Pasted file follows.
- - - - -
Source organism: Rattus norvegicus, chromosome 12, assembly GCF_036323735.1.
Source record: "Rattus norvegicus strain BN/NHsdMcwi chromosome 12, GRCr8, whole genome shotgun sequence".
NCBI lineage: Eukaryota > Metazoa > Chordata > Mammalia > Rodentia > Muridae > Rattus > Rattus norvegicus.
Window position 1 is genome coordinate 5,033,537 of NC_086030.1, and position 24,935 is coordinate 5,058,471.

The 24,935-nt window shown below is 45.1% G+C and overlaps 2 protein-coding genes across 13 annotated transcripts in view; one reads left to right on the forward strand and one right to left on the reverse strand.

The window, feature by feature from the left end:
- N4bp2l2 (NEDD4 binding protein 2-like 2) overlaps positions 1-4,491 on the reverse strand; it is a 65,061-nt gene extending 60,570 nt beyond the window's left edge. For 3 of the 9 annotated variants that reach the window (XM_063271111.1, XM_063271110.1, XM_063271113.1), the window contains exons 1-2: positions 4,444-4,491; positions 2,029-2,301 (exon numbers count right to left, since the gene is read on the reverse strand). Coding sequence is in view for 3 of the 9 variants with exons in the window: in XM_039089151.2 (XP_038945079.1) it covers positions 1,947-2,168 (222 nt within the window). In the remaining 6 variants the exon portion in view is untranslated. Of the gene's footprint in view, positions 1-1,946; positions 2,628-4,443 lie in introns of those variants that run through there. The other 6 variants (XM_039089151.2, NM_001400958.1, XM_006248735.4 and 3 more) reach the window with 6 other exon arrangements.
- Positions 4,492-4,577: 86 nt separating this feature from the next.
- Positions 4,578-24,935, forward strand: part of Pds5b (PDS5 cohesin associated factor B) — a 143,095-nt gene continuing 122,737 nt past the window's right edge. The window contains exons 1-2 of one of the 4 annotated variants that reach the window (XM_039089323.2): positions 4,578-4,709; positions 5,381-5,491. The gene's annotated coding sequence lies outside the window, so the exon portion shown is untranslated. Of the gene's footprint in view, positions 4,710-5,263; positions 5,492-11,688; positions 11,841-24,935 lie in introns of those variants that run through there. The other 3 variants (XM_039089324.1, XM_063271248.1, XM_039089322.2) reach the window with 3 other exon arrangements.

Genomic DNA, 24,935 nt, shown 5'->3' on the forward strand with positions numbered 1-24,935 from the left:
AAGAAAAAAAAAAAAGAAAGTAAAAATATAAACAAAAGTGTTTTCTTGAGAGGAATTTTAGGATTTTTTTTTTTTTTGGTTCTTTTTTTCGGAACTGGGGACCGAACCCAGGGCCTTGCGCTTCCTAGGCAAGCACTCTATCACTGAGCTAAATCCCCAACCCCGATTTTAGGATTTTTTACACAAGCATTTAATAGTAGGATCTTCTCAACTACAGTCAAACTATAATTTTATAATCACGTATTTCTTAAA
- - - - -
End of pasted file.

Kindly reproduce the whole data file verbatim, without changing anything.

Source organism: Rattus norvegicus, chromosome 12, assembly GCF_036323735.1.
Source record: "Rattus norvegicus strain BN/NHsdMcwi chromosome 12, GRCr8, whole genome shotgun sequence".
NCBI lineage: Eukaryota > Metazoa > Chordata > Mammalia > Rodentia > Muridae > Rattus > Rattus norvegicus.
Window position 1 is genome coordinate 5,033,537 of NC_086030.1, and position 24,935 is coordinate 5,058,471.

The 24,935-nt window shown below is 45.1% G+C and overlaps 2 protein-coding genes across 13 annotated transcripts in view; one reads left to right on the forward strand and one right to left on the reverse strand.

The window, feature by feature from the left end:
- N4bp2l2 (NEDD4 binding protein 2-like 2) overlaps positions 1-4,491 on the reverse strand; it is a 65,061-nt gene extending 60,570 nt beyond the window's left edge. For 3 of the 9 annotated variants that reach the window (XM_063271111.1, XM_063271110.1, XM_063271113.1), the window contains exons 1-2: positions 4,444-4,491; positions 2,029-2,301 (exon numbers count right to left, since the gene is read on the reverse strand). Coding sequence is in view for 3 of the 9 variants with exons in the window: in XM_039089151.2 (XP_038945079.1) it covers positions 1,947-2,168 (222 nt within the window). In the remaining 6 variants the exon portion in view is untranslated. Of the gene's footprint in view, positions 1-1,946; positions 2,628-4,443 lie in introns of those variants that run through there. The other 6 variants (XM_039089151.2, NM_001400958.1, XM_006248735.4 and 3 more) reach the window with 6 other exon arrangements.
- Positions 4,492-4,577: 86 nt separating this feature from the next.
- Positions 4,578-24,935, forward strand: part of Pds5b (PDS5 cohesin associated factor B) — a 143,095-nt gene continuing 122,737 nt past the window's right edge. The window contains exons 1-2 of one of the 4 annotated variants that reach the window (XM_039089323.2): positions 4,578-4,709; positions 5,381-5,491. The gene's annotated coding sequence lies outside the window, so the exon portion shown is untranslated. Of the gene's footprint in view, positions 4,710-5,263; positions 5,492-11,688; positions 11,841-24,935 lie in introns of those variants that run through there. The other 3 variants (XM_039089324.1, XM_063271248.1, XM_039089322.2) reach the window with 3 other exon arrangements.

Genomic DNA, 24,935 nt, shown 5'->3' on the forward strand with positions numbered 1-24,935 from the left:
AAGAAAAAAAAAAAAGAAAGTAAAAATATAAACAAAAGTGTTTTCTTGAGAGGAATTTTAGGATTTTTTTTTTTTTTGGTTCTTTTTTTCGGAACTGGGGACCGAACCCAGGGCCTTGCGCTTCCTAGGCAAGCACTCTATCACTGAGCTAAATCCCCAACCCCGATTTTAGGATTTTTTACACAAGCATTTAATAGTAGGATCTTCTCAACTACAGTCAAACTATAATTTTATAATCACGTATTTCTTAAA